Thursday, December 31, 2009

party like it's 2009

This time 10 years ago, I was getting ready to head back to the Vermont Legislature to finish up my first (and only) term as a representative. The only thing on my mind then was figuring out where I was going to stay in Montpelier for the next few months, knowing that there would be several late nights as we planned out the historic Civil Union bill that passed that session. It seems strange to me to look back on that now, 10 years later, and think about how much has changed for me this decade. So since everyone else is doing a retrospective...

In the past 10 years I finished my term in the legislature, got married, had three kids, left two jobs, became a stay at home mom, sold a house, moved twice, added two sisters-in-law (Tim's sister and Aaron's wife) and one niece, gained 8 cousin-in-laws, and helped welcome 13 new cousins into our family. I've attended several family weddings and missed several others, which I will always regret. I skipped a few funerals because it was still too hard to go, even though it's been over 11 years since we lost my dad.

I spent a total of 12 days in the hospital following three C-sections, and countless hours awake with the boys. I've been peed on, pooped on, and thrown up on more times than I wish to count. I've "kissed it better" at least a thousand times. I've made about 200 meals that no one would eat. I've fake laughed at the boys' bad jokes, and really laughed at the good ones. I have spent hours crying over the guilt of being a mother and not knowing what to do. I have cheered Griffin on at about 50 baseball games while trying to keep the other boys from running onto the field. I have known the sadness of hearing that Henry needs extra help, and have felt the fierce desire to do whatever it takes to get him what he needs. I have burned approximately 30,000 calories chasing after the boys, and offset it all by eating their leftover chicken nuggets and goldfish. I've sent Tim 600 e-mails asking him what time he's coming home from work. I have been lucky enough to have spent over 3000 days as his wife, and am amazed everyday at what a wonderful husband and father he is.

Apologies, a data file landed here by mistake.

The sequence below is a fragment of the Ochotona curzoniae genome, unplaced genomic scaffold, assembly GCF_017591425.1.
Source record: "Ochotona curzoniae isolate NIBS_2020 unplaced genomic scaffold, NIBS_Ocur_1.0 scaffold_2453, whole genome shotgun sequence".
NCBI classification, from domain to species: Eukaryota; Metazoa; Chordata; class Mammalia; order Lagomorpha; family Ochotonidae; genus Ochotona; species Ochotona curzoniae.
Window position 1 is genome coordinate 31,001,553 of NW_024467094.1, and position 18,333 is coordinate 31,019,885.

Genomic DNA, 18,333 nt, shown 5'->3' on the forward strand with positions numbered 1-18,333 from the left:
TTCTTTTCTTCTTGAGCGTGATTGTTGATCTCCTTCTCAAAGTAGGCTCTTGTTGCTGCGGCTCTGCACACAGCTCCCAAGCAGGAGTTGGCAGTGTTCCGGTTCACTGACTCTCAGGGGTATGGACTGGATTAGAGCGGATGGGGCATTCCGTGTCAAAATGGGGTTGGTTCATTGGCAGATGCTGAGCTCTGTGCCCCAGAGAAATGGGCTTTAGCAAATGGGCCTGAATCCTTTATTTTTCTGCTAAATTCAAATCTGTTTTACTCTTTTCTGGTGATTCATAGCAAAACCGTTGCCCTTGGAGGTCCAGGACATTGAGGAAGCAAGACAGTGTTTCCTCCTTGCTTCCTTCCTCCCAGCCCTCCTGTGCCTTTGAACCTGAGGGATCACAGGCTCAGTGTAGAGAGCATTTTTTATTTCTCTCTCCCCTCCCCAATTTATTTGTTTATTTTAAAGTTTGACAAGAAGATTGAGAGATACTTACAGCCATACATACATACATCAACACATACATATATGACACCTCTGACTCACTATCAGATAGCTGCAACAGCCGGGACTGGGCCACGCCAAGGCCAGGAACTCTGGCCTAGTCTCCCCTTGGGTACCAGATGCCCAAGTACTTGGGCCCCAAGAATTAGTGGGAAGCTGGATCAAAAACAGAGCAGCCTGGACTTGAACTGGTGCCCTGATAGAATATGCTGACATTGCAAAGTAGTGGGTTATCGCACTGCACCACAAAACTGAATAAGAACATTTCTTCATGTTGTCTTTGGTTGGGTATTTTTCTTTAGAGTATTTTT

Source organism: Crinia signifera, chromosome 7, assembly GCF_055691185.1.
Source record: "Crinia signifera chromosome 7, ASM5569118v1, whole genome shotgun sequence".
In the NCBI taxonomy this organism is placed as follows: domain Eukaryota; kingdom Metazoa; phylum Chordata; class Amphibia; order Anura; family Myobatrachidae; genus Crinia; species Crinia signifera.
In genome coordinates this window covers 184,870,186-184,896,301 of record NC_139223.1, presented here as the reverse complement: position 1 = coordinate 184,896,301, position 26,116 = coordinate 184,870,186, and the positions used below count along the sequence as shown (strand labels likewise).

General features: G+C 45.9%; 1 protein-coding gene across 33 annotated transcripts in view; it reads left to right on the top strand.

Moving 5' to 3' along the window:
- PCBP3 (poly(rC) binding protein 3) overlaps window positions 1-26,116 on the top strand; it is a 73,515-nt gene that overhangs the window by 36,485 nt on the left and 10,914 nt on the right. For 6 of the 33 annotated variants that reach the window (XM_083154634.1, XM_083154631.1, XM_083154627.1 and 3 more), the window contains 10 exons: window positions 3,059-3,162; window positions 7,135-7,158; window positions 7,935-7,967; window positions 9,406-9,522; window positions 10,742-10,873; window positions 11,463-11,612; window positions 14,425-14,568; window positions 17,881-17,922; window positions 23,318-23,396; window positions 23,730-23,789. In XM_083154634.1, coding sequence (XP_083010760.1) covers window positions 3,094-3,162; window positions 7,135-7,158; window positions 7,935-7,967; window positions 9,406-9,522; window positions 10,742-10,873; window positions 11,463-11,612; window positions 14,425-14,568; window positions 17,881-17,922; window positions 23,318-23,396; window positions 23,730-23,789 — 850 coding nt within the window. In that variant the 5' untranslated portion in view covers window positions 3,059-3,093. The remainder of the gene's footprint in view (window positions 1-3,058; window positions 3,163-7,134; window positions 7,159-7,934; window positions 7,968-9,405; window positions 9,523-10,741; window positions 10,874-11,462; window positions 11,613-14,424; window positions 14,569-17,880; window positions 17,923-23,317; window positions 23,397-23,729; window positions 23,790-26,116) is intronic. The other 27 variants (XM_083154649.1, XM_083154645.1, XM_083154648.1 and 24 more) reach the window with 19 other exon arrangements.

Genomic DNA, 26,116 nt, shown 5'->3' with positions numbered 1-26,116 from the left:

This past decade was a monumental one for me. Over these 10 years I have gone from just being "me" to becoming "me plus". The world no longer revolves around me, but around my husband and three kids as well. This decade defined who I am, and who I will always be. In the year 2000, I was alone. In 2010, I am now a wife and a mother of three amazing boys. I know that all I have to do is look around me and know how lucky I am to be in this place in my life. This is the "me" now for every decade to come. And I am looking forward to every one of the next decades, years, days, hours and minutes.

Friday, December 18, 2009

The imprints of Postpartum Depression

So its been 19 months since the birth of my son Lennon and some remnants of the postpartum depression I experienced still rears its ugly head once in awhile.

Yep, I said it, postpartum depression, that three letter word that a lot of women don't want to admit to. Which I was one of those women at first.

I knew the night that they called to say I could come in for the induction that things were not right. As my 4 year old took my face in her little hands and whispered, "Mommy, I wish you didn't have to go" I knew things were about to change.

I don't know why but I just had this feeling that this little creature inside me was not going to make a normal appearance. After about 2 hours of pushing, they decided a c- section was the way to go. They drugged me up some more and whisked me away. I felt like I couldn't breathe and everyone else was just going about their day.